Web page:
Rosenthal, Tatiana (1885-1921)

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Tatiana Rosenthal, a Russian psychoanalyst, physician, and specialist in neurology, was born in Saint Petersburg in 1885 and committed suicide there in 1921. Coming from a Jewish family, she emerged from childhood with an uneasy disposition coupled with a passionate temperament. During the Russian revolution of 1905, she embraced the cause of the workers' movement. In 1906 she settled in Zurich, where she studied medicine. When she read The Interpretation of Dreams (Freud, 1900a), she was inspired with the idea of combining the ideas of Freud and Marx.

After she finished her studies, she moved to Vienna. She became a member of the Vienna Psychoanalytic Society in 1911, and the following year she began to attend the Wednesday meetings. After the outbreak of World War I, she returned to Saint Petersburg and the Psychoneurological Institute there, devoting considerable energy to interesting Vladimir Bechterev, head of the institute, in psychoanalysis. Fighting to have psychoanalysis used in the education of children, she was a precursor of Vera Schmidt at the Moscow Detski dom (Children's Home). In 1919 she became director of the polyclinic for the treatment of psychoneuroses attached to Psychoneurological Institute. In 1920 she was appointed director of the clinic for neuropathic children.

One year later Rosenthal, mother of a young child, committed suicide. Her death at her own hand becomes less enigmatic when placed in its historical context: Bolshevism, having repressed the workers' strikes in Saint Petersburg and crushed the Cronstadt uprising, was beginning to show its terrorist face. Her suicide, at the age of thirty-six, may have been the reaction of a personality whose idealism was strained to breaking point.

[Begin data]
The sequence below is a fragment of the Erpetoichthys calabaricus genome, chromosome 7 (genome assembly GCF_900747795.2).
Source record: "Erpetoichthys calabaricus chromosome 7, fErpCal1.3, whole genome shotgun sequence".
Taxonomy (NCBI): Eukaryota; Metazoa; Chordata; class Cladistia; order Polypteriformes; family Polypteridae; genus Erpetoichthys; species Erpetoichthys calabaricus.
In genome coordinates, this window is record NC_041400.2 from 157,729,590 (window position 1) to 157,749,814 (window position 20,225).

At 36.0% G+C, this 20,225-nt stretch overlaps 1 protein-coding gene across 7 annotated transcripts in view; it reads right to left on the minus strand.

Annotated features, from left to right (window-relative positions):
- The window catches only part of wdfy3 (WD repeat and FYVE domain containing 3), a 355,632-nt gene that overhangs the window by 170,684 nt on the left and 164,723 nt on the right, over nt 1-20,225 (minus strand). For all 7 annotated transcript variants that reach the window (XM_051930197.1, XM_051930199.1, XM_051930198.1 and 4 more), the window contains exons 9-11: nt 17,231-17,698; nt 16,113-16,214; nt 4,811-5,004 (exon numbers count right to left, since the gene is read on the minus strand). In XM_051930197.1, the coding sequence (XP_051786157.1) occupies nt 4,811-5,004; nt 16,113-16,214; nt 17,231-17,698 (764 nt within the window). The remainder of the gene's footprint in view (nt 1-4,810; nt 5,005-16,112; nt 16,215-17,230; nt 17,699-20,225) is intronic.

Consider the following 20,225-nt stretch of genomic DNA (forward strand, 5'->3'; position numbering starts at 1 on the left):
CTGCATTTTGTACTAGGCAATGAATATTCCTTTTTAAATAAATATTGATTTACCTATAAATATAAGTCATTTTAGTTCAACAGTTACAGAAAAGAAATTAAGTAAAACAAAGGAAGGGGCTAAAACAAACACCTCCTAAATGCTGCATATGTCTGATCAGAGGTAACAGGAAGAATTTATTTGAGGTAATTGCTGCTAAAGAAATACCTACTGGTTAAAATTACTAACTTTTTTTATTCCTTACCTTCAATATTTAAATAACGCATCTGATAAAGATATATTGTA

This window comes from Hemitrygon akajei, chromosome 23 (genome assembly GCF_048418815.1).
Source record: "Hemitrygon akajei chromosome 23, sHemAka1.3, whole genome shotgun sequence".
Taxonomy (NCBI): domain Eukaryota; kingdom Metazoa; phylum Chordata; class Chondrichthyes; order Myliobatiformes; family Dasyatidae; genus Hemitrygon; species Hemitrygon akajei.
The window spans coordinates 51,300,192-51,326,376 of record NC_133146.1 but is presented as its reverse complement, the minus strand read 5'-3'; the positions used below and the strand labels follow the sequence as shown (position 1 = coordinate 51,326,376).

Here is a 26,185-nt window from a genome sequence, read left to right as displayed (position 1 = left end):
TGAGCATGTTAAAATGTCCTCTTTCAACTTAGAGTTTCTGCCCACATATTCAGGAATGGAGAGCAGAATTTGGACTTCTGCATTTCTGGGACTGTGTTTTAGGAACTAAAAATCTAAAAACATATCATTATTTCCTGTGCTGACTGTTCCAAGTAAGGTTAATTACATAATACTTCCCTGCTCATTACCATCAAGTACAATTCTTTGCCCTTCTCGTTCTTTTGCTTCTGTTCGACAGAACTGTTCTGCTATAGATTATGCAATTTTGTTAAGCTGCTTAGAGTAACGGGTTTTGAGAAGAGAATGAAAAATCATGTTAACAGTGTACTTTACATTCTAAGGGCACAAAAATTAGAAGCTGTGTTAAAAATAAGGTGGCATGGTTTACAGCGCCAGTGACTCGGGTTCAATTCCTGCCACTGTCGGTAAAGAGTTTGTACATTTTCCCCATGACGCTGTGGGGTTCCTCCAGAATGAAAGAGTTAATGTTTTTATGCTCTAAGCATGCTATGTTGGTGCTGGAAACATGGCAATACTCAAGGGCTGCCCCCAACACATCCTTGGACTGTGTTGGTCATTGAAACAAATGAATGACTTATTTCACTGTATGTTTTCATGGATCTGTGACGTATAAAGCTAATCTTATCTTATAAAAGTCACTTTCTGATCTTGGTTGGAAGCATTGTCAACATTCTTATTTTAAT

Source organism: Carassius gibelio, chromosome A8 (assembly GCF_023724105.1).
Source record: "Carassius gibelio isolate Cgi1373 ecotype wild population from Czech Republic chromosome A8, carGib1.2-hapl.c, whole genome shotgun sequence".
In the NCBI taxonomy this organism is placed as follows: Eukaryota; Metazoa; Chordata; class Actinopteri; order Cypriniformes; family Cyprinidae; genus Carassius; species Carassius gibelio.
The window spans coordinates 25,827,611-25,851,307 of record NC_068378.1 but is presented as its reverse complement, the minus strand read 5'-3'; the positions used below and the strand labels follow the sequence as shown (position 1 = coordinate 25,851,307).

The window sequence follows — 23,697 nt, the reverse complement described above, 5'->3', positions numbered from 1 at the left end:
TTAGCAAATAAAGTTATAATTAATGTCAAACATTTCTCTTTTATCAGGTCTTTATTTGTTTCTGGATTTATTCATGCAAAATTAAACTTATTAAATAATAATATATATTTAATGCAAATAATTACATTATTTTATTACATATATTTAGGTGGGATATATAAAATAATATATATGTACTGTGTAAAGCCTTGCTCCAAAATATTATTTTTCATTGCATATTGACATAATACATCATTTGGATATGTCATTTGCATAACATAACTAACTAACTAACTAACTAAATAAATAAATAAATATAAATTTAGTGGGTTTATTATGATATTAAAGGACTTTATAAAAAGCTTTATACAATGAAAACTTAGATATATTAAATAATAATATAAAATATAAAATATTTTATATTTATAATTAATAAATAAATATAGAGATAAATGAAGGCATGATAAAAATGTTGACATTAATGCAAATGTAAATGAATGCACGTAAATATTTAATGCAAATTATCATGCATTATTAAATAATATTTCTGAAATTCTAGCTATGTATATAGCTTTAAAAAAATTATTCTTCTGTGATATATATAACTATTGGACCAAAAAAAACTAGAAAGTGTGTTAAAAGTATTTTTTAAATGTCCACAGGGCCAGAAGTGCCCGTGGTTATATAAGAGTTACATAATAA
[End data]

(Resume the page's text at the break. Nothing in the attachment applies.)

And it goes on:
Rosenthal's only published work is the essay "Stradanie i tvortchestvo v Dostoïevskoni" (Suffering and creation in Dostoyevski), published in Russian in 1920 in the journal Voprosi psychologiu litschnosty. The second part of this essay and two other articles, on war neuroses and Alfred Adler's individual psychology, have never been published. In her Dostoyevski essay, Rosenthal dealt with the psychology of the artist and unconscious influences in the genesis of artistic work. To do so, she had to clarify what psychoanalysis can contribute to understanding works of art. For Rosenthal, certain insufficiently sublimated pathological components of the artist's psychology detract from artistic works. Dostoyevsky's three youthful novels are a case in point.

Anna Maria Accerboni

See also: Germany; Russia/USSR.


Accerboni-Pavanello, Anna Maria. (1992). Tatiana Rosenthal: Une brève saison analytique. Revue internationale d'histoire de la psychanalyse, 5, 95-109.

Neidisch, S. (1921). Dr Tatiana Rosenthal, Petersburg. Internationale Zeitschrift für Psychoanalyse, 7, 384-385.

Rosenthal, Tatiana. (1920). Stradanie i tvortchestvo v Dostoïevskoni. Voprosy psychologiu litschnosti.